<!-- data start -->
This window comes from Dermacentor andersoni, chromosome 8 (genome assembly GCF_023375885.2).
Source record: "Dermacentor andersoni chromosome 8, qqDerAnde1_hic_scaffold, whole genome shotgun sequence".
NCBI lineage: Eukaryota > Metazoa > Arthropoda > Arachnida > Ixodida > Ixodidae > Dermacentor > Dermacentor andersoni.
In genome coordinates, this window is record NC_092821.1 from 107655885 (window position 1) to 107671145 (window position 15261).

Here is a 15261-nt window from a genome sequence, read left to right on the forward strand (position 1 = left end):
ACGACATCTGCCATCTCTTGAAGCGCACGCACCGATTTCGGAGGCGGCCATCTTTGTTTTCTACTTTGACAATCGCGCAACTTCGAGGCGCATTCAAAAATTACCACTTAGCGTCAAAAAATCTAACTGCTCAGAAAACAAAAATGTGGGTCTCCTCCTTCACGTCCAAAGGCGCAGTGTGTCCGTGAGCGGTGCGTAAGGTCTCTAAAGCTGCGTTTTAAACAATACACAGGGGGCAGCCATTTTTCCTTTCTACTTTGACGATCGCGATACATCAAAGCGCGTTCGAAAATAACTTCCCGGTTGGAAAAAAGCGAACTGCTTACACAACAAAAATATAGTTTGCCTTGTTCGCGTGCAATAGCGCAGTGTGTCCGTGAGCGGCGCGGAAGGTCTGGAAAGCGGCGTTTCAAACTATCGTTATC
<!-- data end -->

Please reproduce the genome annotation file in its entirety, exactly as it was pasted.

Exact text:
This window comes from Dermacentor andersoni, chromosome 8 (genome assembly GCF_023375885.2).
Source record: "Dermacentor andersoni chromosome 8, qqDerAnde1_hic_scaffold, whole genome shotgun sequence".
NCBI lineage: Eukaryota > Metazoa > Arthropoda > Arachnida > Ixodida > Ixodidae > Dermacentor > Dermacentor andersoni.
In genome coordinates, this window is record NC_092821.1 from 107655885 (window position 1) to 107671145 (window position 15261).

Here is a 15261-nt window from a genome sequence, read left to right on the forward strand (position 1 = left end):
ACGACATCTGCCATCTCTTGAAGCGCACGCACCGATTTCGGAGGCGGCCATCTTTGTTTTCTACTTTGACAATCGCGCAACTTCGAGGCGCATTCAAAAATTACCACTTAGCGTCAAAAAATCTAACTGCTCAGAAAACAAAAATGTGGGTCTCCTCCTTCACGTCCAAAGGCGCAGTGTGTCCGTGAGCGGTGCGTAAGGTCTCTAAAGCTGCGTTTTAAACAATACACAGGGGGCAGCCATTTTTCCTTTCTACTTTGACGATCGCGATACATCAAAGCGCGTTCGAAAATAACTTCCCGGTTGGAAAAAAGCGAACTGCTTACACAACAAAAATATAGTTTGCCTTGTTCGCGTGCAATAGCGCAGTGTGTCCGTGAGCGGCGCGGAAGGTCTGGAAAGCGGCGTTTCAAACTATCGTTATC